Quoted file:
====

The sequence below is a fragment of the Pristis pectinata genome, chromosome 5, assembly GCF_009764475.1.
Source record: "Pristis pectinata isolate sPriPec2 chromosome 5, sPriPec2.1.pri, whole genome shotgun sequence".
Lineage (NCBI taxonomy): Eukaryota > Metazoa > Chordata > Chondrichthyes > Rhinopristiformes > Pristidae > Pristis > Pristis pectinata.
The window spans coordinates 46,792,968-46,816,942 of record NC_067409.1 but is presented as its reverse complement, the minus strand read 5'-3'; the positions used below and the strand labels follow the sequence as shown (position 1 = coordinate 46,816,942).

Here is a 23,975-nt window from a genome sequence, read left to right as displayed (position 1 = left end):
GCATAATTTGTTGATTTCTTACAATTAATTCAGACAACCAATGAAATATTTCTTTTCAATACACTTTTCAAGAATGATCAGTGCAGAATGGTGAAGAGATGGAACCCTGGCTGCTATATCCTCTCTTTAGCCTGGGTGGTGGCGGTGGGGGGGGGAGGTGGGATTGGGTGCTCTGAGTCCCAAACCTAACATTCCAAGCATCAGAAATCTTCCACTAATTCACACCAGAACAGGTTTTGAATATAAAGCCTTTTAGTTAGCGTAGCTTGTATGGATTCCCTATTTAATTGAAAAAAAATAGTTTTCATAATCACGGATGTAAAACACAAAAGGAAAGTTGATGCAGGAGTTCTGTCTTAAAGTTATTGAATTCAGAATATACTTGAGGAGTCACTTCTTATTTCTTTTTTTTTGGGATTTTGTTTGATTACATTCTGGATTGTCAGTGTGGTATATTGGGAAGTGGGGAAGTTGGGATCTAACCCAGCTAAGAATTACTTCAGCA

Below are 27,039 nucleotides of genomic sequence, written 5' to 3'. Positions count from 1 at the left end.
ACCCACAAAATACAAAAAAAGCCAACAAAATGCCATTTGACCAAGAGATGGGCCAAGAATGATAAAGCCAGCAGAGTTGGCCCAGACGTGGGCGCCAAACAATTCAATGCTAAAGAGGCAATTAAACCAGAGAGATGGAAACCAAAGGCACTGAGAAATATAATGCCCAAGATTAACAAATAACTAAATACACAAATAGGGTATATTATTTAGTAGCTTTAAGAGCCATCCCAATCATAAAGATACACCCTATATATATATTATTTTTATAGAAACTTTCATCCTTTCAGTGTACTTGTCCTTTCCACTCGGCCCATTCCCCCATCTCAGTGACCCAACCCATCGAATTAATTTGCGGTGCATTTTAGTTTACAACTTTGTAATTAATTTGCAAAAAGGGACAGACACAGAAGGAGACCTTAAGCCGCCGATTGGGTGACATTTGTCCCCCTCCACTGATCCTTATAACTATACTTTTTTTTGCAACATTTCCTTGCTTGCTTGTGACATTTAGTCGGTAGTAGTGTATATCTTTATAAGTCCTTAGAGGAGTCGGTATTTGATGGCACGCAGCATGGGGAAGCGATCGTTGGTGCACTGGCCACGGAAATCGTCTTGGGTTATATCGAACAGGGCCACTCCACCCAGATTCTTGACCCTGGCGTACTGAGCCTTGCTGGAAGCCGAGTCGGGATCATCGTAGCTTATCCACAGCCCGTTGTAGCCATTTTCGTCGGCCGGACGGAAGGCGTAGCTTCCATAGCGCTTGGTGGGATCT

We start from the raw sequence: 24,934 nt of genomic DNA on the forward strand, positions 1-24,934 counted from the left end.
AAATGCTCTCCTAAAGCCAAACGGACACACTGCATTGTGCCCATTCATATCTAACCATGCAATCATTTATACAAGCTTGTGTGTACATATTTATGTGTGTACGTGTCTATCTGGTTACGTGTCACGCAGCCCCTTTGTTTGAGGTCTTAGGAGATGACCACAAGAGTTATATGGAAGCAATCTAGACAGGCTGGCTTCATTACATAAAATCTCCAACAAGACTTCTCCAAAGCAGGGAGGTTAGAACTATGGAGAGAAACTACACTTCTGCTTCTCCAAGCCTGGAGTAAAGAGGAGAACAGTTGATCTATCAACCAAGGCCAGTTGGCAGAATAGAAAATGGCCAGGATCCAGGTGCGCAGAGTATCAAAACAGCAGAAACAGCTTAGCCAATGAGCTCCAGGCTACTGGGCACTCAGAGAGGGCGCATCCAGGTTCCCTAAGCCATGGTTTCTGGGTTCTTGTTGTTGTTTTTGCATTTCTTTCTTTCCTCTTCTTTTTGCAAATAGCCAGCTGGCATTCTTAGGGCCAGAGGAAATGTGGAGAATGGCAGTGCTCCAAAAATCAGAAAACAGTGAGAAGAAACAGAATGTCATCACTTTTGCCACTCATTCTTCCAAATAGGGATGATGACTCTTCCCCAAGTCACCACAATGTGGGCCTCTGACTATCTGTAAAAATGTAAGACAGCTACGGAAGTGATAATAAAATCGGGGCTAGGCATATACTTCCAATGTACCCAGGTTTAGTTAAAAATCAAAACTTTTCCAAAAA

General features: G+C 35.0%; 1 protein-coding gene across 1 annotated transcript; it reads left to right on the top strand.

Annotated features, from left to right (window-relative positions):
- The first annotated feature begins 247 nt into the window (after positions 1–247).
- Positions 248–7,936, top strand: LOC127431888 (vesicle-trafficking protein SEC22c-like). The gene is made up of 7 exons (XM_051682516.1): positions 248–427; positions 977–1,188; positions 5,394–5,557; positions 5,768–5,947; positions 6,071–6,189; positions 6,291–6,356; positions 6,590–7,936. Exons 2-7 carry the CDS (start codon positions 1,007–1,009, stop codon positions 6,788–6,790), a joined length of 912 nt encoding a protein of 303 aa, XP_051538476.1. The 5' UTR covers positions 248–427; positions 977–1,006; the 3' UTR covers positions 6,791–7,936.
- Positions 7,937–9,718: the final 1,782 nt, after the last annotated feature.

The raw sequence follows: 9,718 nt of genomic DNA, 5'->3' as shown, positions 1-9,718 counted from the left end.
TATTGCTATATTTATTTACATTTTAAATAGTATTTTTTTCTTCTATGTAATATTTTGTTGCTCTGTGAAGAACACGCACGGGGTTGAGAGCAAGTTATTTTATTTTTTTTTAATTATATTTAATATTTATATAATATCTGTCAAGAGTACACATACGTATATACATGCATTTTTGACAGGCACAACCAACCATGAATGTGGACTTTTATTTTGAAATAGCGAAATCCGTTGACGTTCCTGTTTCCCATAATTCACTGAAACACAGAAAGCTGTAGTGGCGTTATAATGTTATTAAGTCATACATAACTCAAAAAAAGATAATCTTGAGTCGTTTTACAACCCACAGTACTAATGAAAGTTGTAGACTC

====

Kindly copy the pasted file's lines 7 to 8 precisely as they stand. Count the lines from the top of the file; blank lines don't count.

Below are 27,039 nucleotides of genomic sequence, written 5' to 3'. Positions count from 1 at the left end.
ACCCACAAAATACAAAAAAAGCCAACAAAATGCCATTTGACCAAGAGATGGGCCAAGAATGATAAAGCCAGCAGAGTTGGCCCAGACGTGGGCGCCAAACAATTCAATGCTAAAGAGGCAATTAAACCAGAGAGATGGAAACCAAAGGCACTGAGAAATATAATGCCCAAGATTAACAAATAACTAAATACACAAATAGGGTATATTATTTAGTAGCTTTAAGAGCCATCCCAATCATAAAGATACACCCTATATATATATTATTTTTATAGAAACTTTCATCCTTTCAGTGTACTTGTCCTTTCCACTCGGCCCATTCCCCCATCTCAGTGACCCAACCCATCGAATTAATTTGCGGTGCATTTTAGTTTACAACTTTGTAATTAATTTGCAAAAAGGGACAGACACAGAAGGAGACCTTAAGCCGCCGATTGGGTGACATTTGTCCCCCTCCACTGATCCTTATAACTATACTTTTTTTTGCAACATTTCCTTGCTTGCTTGTGACATTTAGTCGGTAGTAGTGTATATCTTTATAAGTCCTTAGAGGAGTCGGTATTTGATGGCACGCAGCATGGGGAAGCGATCGTTGGTGCACTGGCCACGGAAATCGTCTTGGGTTATATCGAACAGGGCCACTCCACCCAGATTCTTGACCCTGGCGTACTGAGCCTTGCTGGAAGCCGAGTCGGGATCATCGTAGCTTATCCACAGCCCGTTGTAGCCATTTTCGTCGGCCGGACGGAAGGCGTAGCTTCCATAGCGCTTGGTGGGATCT